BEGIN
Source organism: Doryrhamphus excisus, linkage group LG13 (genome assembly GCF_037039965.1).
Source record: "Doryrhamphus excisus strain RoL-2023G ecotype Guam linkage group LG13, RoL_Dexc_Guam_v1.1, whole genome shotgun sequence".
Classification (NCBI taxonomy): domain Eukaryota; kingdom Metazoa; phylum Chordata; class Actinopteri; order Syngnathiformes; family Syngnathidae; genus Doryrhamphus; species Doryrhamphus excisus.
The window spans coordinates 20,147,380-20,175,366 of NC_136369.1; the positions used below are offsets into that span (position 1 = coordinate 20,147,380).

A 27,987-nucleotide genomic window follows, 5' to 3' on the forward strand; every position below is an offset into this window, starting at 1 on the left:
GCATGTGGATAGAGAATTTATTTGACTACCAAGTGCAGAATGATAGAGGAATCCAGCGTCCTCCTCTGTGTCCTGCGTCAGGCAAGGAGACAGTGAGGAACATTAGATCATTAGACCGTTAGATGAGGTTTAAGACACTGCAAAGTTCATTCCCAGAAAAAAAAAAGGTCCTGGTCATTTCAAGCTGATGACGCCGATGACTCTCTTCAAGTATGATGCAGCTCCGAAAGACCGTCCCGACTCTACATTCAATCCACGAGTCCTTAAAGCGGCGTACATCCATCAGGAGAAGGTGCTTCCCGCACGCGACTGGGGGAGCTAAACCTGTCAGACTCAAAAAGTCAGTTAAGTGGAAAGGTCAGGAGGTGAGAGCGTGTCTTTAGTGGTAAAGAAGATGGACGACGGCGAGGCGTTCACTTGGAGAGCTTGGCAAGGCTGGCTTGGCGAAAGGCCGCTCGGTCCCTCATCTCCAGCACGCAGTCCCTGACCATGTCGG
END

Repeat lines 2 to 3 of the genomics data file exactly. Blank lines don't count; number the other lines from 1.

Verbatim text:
Source record: "Doryrhamphus excisus strain RoL-2023G ecotype Guam linkage group LG13, RoL_Dexc_Guam_v1.1, whole genome shotgun sequence".
Classification (NCBI taxonomy): domain Eukaryota; kingdom Metazoa; phylum Chordata; class Actinopteri; order Syngnathiformes; family Syngnathidae; genus Doryrhamphus; species Doryrhamphus excisus.